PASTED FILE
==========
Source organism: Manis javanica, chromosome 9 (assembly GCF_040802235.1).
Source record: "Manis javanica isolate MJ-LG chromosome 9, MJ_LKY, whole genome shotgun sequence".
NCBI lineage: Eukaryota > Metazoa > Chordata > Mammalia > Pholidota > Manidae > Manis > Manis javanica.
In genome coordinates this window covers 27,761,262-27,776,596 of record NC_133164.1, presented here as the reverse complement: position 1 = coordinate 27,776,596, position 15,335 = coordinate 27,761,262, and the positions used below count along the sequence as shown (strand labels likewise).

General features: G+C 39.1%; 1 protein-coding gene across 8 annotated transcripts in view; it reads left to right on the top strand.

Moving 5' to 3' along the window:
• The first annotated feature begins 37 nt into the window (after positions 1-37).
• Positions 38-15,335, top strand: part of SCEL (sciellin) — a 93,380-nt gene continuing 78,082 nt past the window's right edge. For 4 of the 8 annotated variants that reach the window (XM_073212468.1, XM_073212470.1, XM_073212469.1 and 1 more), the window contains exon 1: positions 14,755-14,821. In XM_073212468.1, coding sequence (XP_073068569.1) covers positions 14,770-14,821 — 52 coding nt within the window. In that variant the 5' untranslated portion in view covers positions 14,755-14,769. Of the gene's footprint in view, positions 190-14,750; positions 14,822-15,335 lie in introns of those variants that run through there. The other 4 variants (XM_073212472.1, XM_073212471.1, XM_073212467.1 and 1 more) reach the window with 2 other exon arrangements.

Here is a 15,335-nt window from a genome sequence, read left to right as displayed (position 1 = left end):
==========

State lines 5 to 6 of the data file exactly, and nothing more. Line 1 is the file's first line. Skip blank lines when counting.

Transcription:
General features: G+C 39.1%; 1 protein-coding gene across 8 annotated transcripts in view; it reads left to right on the top strand.

Moving 5' to 3' along the window: